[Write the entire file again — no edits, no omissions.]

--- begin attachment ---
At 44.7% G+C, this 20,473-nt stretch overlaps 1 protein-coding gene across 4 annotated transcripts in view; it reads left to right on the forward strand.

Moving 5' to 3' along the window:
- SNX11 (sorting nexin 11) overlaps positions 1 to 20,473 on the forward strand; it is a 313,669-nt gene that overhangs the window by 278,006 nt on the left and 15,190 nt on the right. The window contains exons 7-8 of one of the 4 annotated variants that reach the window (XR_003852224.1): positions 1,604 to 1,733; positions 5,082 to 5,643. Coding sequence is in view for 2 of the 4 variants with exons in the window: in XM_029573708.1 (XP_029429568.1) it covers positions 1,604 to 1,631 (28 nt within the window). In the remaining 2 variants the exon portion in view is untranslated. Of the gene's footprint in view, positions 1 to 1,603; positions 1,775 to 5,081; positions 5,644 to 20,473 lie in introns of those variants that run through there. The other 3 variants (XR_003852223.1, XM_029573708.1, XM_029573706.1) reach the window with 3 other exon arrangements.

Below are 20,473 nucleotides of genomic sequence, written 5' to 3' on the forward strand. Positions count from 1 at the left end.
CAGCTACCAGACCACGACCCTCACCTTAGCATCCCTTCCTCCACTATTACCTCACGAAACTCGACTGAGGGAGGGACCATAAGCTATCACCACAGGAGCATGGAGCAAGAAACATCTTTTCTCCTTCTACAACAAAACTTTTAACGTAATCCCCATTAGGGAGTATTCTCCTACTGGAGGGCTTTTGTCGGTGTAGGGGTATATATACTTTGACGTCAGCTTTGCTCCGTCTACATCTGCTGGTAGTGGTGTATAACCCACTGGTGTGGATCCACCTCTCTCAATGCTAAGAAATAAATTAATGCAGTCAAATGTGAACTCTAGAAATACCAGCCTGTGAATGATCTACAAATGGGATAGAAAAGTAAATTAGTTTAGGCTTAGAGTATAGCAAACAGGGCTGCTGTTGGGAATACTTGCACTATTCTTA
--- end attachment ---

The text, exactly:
At 44.7% G+C, this 20,473-nt stretch overlaps 1 protein-coding gene across 4 annotated transcripts in view; it reads left to right on the forward strand.

Moving 5' to 3' along the window:
- SNX11 (sorting nexin 11) overlaps positions 1 to 20,473 on the forward strand; it is a 313,669-nt gene that overhangs the window by 278,006 nt on the left and 15,190 nt on the right. The window contains exons 7-8 of one of the 4 annotated variants that reach the window (XR_003852224.1): positions 1,604 to 1,733; positions 5,082 to 5,643. Coding sequence is in view for 2 of the 4 variants with exons in the window: in XM_029573708.1 (XP_029429568.1) it covers positions 1,604 to 1,631 (28 nt within the window). In the remaining 2 variants the exon portion in view is untranslated. Of the gene's footprint in view, positions 1 to 1,603; positions 1,775 to 5,081; positions 5,644 to 20,473 lie in introns of those variants that run through there. The other 3 variants (XR_003852223.1, XM_029573708.1, XM_029573706.1) reach the window with 3 other exon arrangements.

Below are 20,473 nucleotides of genomic sequence, written 5' to 3' on the forward strand. Positions count from 1 at the left end.
CAGCTACCAGACCACGACCCTCACCTTAGCATCCCTTCCTCCACTATTACCTCACGAAACTCGACTGAGGGAGGGACCATAAGCTATCACCACAGGAGCATGGAGCAAGAAACATCTTTTCTCCTTCTACAACAAAACTTTTAACGTAATCCCCATTAGGGAGTATTCTCCTACTGGAGGGCTTTTGTCGGTGTAGGGGTATATATACTTTGACGTCAGCTTTGCTCCGTCTACATCTGCTGGTAGTGGTGTATAACCCACTGGTGTGGATCCACCTCTCTCAATGCTAAGAAATAAATTAATGCAGTCAAATGTGAACTCTAGAAATACCAGCCTGTGAATGATCTACAAATGGGATAGAAAAGTAAATTAGTTTAGGCTTAGAGTATAGCAAACAGGGCTGCTGTTGGGAATACTTGCACTATTCTTA